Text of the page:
Last year, the township of East Liverpool, Ohio, shocked the nation when its local officials posted photos on Facebook. They showed a grandmother and her boyfriend, passed out from heroin overdoses, while a 4-year-old looked on from the backseat of their SUV.
“We feel we need to be a voice for the children caught up in this horrible mess,” the city wrote on Facebook in defense of their decision. “This child can't speak for himself, but we are hopeful his story can convince another user to think twice about injecting this poison while having a child in their custody.”
Police used naloxone, a drug used to reverse the fatal effects of opioid overdoses, to revive the adults and called the local child services agency to take custody of the child. A month later, The Washington Post reported similar incidents in Alabama, Indiana, Massachusetts and Michigan. National data show that the number of children placed in foster care is rising, and in many states, the most common reason for a child’s removal is their parents’ use of drugs or alcohol.
Governing* recently explored how the opioid crisis is impacting child welfare agencies across the country. In the process of reporting that story, Governing spoke with East Liverpool Mayor Ryan Stovall — who is also a part-time police officer — about the infamous Facebook post and why they decided to post it.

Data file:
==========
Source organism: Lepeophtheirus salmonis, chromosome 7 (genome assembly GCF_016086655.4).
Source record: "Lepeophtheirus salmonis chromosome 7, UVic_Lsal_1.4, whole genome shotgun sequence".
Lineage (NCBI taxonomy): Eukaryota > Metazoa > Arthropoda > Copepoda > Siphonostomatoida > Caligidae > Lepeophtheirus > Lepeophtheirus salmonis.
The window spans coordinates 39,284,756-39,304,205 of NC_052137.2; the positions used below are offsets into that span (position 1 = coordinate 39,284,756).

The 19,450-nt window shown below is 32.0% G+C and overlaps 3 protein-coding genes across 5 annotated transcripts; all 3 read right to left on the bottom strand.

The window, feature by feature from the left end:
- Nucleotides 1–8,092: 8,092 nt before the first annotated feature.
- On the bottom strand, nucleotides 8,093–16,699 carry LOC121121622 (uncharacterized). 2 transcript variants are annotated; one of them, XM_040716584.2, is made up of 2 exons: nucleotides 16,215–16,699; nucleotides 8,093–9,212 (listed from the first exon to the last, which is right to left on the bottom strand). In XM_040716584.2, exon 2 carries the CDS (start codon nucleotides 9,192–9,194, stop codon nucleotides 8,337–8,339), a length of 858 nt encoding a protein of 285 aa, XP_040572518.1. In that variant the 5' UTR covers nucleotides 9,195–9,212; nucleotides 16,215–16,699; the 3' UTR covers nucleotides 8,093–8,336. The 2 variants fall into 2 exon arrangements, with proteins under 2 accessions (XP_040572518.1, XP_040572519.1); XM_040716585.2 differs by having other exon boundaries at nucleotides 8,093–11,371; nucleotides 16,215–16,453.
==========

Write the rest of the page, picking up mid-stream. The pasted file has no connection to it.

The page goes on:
The following interview has been edited for clarity and length.
Had those sorts of incidents been happening a lot?
We’ve had a health epidemic here — not only in East Liverpool but in Ohio.
And the incidents specifically involve parents overdosing with children present?
Yes, there’s been plenty. I’ve responded myself as an officer to overdoses where children have been present, and we had to call in child services.
When these drug addicts need their fix, they need it. They don’t care who’s around. It’s not that they love their kids any less; it’s just that they have to have their fix.
How do you make a decision to post public photos like that?
The photos were taken for evidence for a court case. Between myself, my safety service director, the assistant law director and the police chief, we talked. It wasn’t an easy decision to make, but we decided to hit things head on.
A lot of cities and towns want to keep their heads in the sand. We wanted to show this is happening here. This is what’s going on in our community. We took some heat for that, and we knew we would, but the point is we got people talking, we had state officials here that otherwise would not have come here. We got the kid out of the situation that he never should have been put in in the first place.
It always gets brought up. With social media nowadays, it’s obviously a recorded event that’s out there. People say, “in 20 years, if this kid looks up his name, it’s going to show this bad stuff that happened and it’s going to make him depressed.” I tend to look at it as the opposite. He may very well look it up in 20 years, but he’s going to say, “this was when somebody said enough was enough and cared enough to get me out of that situation.”
*This article was originally published on Governing. Governing is part of e.Republic, Government Technology's parent company.